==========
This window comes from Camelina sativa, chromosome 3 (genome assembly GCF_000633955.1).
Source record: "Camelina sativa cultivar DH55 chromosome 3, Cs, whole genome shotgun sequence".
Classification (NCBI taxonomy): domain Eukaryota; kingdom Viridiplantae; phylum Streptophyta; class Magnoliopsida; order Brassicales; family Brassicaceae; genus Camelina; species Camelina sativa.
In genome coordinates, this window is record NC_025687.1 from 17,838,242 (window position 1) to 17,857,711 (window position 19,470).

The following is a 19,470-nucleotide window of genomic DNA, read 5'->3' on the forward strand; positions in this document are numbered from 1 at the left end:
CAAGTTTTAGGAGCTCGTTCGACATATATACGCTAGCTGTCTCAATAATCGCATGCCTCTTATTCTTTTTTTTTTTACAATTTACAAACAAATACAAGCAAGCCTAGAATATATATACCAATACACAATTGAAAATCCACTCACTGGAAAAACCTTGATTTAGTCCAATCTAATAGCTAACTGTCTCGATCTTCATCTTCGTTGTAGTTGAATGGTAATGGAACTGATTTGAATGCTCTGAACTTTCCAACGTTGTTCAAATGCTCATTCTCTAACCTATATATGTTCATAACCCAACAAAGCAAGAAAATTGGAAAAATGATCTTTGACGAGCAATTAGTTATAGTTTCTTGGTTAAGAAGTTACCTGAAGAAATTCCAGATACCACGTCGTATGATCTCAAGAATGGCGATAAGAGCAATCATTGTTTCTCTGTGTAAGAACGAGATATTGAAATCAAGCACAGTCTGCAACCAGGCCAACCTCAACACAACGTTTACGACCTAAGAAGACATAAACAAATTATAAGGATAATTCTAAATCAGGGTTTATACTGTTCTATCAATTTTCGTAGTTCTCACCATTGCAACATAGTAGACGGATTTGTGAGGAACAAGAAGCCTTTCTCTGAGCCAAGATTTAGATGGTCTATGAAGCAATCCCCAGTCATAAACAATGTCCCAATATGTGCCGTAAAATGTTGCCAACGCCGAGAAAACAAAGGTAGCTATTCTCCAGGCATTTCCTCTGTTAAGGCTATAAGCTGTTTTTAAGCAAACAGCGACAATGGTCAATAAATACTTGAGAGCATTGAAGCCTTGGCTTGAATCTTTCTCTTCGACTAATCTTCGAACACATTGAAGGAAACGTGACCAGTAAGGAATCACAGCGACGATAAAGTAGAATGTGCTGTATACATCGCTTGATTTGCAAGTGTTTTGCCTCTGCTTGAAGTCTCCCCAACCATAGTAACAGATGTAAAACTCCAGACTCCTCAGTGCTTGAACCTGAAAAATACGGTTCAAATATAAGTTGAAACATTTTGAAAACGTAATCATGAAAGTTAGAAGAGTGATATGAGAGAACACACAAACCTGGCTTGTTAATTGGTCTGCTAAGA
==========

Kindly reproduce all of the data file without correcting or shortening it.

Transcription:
This window comes from Camelina sativa, chromosome 3 (genome assembly GCF_000633955.1).
Source record: "Camelina sativa cultivar DH55 chromosome 3, Cs, whole genome shotgun sequence".
Classification (NCBI taxonomy): domain Eukaryota; kingdom Viridiplantae; phylum Streptophyta; class Magnoliopsida; order Brassicales; family Brassicaceae; genus Camelina; species Camelina sativa.
In genome coordinates, this window is record NC_025687.1 from 17,838,242 (window position 1) to 17,857,711 (window position 19,470).

The following is a 19,470-nucleotide window of genomic DNA, read 5'->3' on the forward strand; positions in this document are numbered from 1 at the left end:
CAAGTTTTAGGAGCTCGTTCGACATATATACGCTAGCTGTCTCAATAATCGCATGCCTCTTATTCTTTTTTTTTTTACAATTTACAAACAAATACAAGCAAGCCTAGAATATATATACCAATACACAATTGAAAATCCACTCACTGGAAAAACCTTGATTTAGTCCAATCTAATAGCTAACTGTCTCGATCTTCATCTTCGTTGTAGTTGAATGGTAATGGAACTGATTTGAATGCTCTGAACTTTCCAACGTTGTTCAAATGCTCATTCTCTAACCTATATATGTTCATAACCCAACAAAGCAAGAAAATTGGAAAAATGATCTTTGACGAGCAATTAGTTATAGTTTCTTGGTTAAGAAGTTACCTGAAGAAATTCCAGATACCACGTCGTATGATCTCAAGAATGGCGATAAGAGCAATCATTGTTTCTCTGTGTAAGAACGAGATATTGAAATCAAGCACAGTCTGCAACCAGGCCAACCTCAACACAACGTTTACGACCTAAGAAGACATAAACAAATTATAAGGATAATTCTAAATCAGGGTTTATACTGTTCTATCAATTTTCGTAGTTCTCACCATTGCAACATAGTAGACGGATTTGTGAGGAACAAGAAGCCTTTCTCTGAGCCAAGATTTAGATGGTCTATGAAGCAATCCCCAGTCATAAACAATGTCCCAATATGTGCCGTAAAATGTTGCCAACGCCGAGAAAACAAAGGTAGCTATTCTCCAGGCATTTCCTCTGTTAAGGCTATAAGCTGTTTTTAAGCAAACAGCGACAATGGTCAATAAATACTTGAGAGCATTGAAGCCTTGGCTTGAATCTTTCTCTTCGACTAATCTTCGAACACATTGAAGGAAACGTGACCAGTAAGGAATCACAGCGACGATAAAGTAGAATGTGCTGTATACATCGCTTGATTTGCAAGTGTTTTGCCTCTGCTTGAAGTCTCCCCAACCATAGTAACAGATGTAAAACTCCAGACTCCTCAGTGCTTGAACCTGAAAAATACGGTTCAAATATAAGTTGAAACATTTTGAAAACGTAATCATGAAAGTTAGAAGAGTGATATGAGAGAACACACAAACCTGGCTTGTTAATTGGTCTGCTAAGA